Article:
Overview of Lactose Intolerance

Symptoms, Diagnosis and Treatment

Woman shredding cheese with grater
Adam Gault/OJO Images/Getty Images

Lactose intolerance is a condition in which a person experiences digestive symptoms following the consumption of a dairy product. Lactose intolerance is caused by an insufficient amount of a digestive enzyme called "lactase." The enzyme lactase is produced in the lining of the small intestine and needs to be present in order to digest lactose, a type of sugar found in dairy products. It is the inability to digest lactose that leads to the unpleasant digestive symptoms of lactose intolerance.

What are the symptoms of lactose intolerance?

A person who suffers from lactose intolerance may experience the following symptoms shortly after eating foods that contain lactose:

Is lactose intolerance the same as a milk allergy?

No, a milk allergy, as in any type of food allergy, is a response triggered by the immune system. Lactose intolerance is a problem located within the digestive system.

Which foods contain lactose?

Lactose is found in the following dairy products and in packaged foods that contain dairy products. Make sure to read labels carefully.

  • Milk
  • Soft cheese, such as ricotta or cottage cheese
  • Ice cream
  • Yogurt
  • Butter

How is lactose intolerance diagnosed?

If you suspect that you have lactose intolerance, discuss your concerns with your doctor and ask about lactose intolerance testing. They may simply recommend that you try an elimination diet.

This would entail cutting out all dairy products, or products made with dairy products, for a period of time and then assessing this restriction effect on your symptoms.

Your doctor may also have you take a hydrogen breath test. This involves drinking a preparation containing a large amount of lactose and then administering a breath test two hours later to test for the presence of hydrogen.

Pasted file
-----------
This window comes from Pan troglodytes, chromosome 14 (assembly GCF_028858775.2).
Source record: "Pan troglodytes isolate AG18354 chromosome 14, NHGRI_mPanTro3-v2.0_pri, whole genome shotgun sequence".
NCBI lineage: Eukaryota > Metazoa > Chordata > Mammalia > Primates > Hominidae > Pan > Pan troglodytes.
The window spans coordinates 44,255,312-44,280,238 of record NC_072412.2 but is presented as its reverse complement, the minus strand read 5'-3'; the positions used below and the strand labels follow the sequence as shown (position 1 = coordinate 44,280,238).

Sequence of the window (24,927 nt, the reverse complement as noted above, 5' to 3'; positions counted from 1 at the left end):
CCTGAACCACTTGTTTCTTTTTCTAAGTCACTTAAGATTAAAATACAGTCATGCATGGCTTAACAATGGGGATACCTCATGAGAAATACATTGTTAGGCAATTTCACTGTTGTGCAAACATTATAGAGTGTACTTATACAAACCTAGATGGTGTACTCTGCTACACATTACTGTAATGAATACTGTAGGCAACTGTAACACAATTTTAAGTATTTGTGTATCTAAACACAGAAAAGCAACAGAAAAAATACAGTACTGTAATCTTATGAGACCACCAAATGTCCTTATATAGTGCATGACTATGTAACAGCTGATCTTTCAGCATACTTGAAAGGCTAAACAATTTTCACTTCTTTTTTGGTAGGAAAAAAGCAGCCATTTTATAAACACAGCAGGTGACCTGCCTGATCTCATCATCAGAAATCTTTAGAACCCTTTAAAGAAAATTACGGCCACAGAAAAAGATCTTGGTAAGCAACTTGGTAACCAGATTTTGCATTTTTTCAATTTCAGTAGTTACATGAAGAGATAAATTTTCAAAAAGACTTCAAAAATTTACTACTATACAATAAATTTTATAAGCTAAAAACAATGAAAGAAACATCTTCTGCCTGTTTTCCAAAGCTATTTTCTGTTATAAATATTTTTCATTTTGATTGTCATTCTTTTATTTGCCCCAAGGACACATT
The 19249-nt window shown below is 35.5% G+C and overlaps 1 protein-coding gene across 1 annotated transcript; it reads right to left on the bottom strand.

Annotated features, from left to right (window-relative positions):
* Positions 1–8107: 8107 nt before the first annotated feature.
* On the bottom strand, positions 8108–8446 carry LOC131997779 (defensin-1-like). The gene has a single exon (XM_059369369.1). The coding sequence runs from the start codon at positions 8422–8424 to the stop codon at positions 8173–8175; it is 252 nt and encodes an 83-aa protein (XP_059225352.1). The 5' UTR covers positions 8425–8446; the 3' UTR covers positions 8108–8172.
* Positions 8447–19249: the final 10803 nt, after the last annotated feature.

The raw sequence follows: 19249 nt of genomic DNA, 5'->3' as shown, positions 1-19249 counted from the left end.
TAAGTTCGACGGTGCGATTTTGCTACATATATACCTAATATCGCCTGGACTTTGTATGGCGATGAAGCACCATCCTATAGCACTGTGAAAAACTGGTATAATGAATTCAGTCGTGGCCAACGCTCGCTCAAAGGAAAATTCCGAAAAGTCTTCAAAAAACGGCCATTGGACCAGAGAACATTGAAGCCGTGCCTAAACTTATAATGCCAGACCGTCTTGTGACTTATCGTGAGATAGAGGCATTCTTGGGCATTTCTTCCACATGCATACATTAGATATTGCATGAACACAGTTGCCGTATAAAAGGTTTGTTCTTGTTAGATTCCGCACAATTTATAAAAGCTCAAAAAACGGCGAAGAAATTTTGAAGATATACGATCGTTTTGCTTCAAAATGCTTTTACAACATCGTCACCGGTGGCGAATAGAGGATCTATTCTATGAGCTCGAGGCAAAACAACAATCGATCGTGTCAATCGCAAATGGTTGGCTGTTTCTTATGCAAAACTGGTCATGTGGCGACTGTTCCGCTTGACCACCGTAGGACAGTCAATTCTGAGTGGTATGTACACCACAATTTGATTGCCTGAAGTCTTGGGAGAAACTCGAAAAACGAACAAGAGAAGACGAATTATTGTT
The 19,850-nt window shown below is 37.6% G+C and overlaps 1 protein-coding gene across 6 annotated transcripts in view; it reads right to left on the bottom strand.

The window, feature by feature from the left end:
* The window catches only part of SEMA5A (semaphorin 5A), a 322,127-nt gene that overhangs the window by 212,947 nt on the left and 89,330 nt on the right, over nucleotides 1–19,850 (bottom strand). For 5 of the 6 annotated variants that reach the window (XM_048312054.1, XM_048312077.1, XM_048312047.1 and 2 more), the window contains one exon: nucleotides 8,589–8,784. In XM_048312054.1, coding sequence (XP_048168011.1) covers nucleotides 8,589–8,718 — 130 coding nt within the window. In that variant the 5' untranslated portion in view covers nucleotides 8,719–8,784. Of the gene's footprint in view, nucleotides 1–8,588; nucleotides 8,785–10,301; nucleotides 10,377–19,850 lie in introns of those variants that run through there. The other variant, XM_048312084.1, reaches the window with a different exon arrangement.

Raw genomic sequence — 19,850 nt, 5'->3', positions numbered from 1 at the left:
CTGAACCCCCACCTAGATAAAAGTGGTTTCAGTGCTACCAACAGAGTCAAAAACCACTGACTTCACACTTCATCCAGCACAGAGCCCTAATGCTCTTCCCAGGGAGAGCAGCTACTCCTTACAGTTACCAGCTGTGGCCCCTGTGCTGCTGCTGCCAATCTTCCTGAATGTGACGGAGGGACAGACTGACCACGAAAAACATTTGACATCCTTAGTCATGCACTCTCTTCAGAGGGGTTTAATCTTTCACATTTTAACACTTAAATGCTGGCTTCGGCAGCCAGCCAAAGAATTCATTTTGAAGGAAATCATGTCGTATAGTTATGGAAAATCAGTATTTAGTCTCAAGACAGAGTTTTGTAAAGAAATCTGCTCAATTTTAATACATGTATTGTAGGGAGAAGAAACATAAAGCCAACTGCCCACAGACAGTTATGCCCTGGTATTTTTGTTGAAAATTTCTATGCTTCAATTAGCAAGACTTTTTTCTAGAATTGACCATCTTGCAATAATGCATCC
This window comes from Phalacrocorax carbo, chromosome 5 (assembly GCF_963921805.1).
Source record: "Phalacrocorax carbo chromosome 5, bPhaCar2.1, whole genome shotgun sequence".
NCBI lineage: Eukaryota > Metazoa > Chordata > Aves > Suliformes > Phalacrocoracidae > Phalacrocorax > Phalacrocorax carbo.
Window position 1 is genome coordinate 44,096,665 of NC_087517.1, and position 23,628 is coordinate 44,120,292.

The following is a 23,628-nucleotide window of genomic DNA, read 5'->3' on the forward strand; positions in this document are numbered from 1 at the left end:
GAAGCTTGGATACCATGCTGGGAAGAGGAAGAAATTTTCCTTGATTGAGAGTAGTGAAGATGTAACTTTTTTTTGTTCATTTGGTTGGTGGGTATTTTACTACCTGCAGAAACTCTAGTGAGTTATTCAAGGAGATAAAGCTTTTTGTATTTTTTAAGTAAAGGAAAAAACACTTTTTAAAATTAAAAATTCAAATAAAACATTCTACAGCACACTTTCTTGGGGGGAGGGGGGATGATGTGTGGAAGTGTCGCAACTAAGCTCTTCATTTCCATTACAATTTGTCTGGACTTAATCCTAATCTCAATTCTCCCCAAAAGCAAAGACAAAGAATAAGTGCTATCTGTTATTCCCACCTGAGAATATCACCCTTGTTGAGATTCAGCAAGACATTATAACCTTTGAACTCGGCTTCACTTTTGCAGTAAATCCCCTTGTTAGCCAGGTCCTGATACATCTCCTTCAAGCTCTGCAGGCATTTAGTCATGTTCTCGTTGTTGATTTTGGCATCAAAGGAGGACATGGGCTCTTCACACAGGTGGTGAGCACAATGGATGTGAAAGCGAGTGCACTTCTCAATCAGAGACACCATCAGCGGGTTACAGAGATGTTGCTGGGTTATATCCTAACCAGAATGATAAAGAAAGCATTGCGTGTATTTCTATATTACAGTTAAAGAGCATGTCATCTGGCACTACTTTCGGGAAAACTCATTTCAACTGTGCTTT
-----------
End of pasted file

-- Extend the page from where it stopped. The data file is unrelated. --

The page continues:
If you have lactose intolerance, the lactose you drank would not be digested in the small intestine. Rather, it would pass through to the large intestine, where it would meet up with intestinal bacteria triggering the process of fermentation. This fermentation gives off hydrogen, which then would be detected by the hydrogen breath test. If you don’t have lactose intolerance, the lactose would be digested in the small intestine and there would be no rise in the level of hydrogen in your breath.

The hydrogen test has its downsides, though. For some people, the symptoms produced by ingesting the large amount of lactose can be quite uncomfortable. A small number of people do not excrete hydrogen, so the test may miss a true lactose intolerance condition. Other diagnostic options include a genetic test, blood work for glucose levels, urinary lactose testing and a small intestine biopsy. These tests are rarely performed.

If I have lactose intolerance, does this mean I can never eat dairy products again?

No, some individuals with lactose intolerance can handle small amounts of lactose without becoming symptomatic. Once you have maintained a lactose-free diet for a period of time, you could try to slowly re-introduce dairy products.

You may find that you are able to eat some yogurt, particularly Greek yogurt, some hard cheeses or even a small amount of milk without experiencing any difficulties.

You can also try a product that replaces the lactase deficiency. These pills or liquid solutions contain the enzyme lactase, therefore enabling lactose intolerant individuals to digest dairy products.

Another option is to try lactose-free or lactose-reduced milk. The use of a food diary can help ensure that you can use these products without a problem.

Could it be something else?

Yes, there are several conditions that have similar symptoms.

If you are experiencing unusual digestive symptoms, it is important that you discuss this with your physician. Other diagnostic possibilities are irritable bowel syndrome, inflammatory bowel disease, celiac disease, malabsorption syndromes or peptic ulcer. An appointment with your doctor is imperative if you have any red-flag symptoms, such as unexplained fever, rectal bleeding, anemia or weight loss.


Ehrenpreis, E. & Ehrenpreis, B. “Lactose Intolerance: Definition, Symptoms and Treatment” Digestive Health Matters 2008 17:16-18.

Krawczyk, M. et.al. “Concordance of genetic and breath tests for lactose intolerance in a tertiary referral centre.” Journal of Gastrointestinal and Liver Diseases 2008 17:135-139.

Why Does Milk Bother Me? National Digestive Diseases Information Clearinghouse.

Continue Reading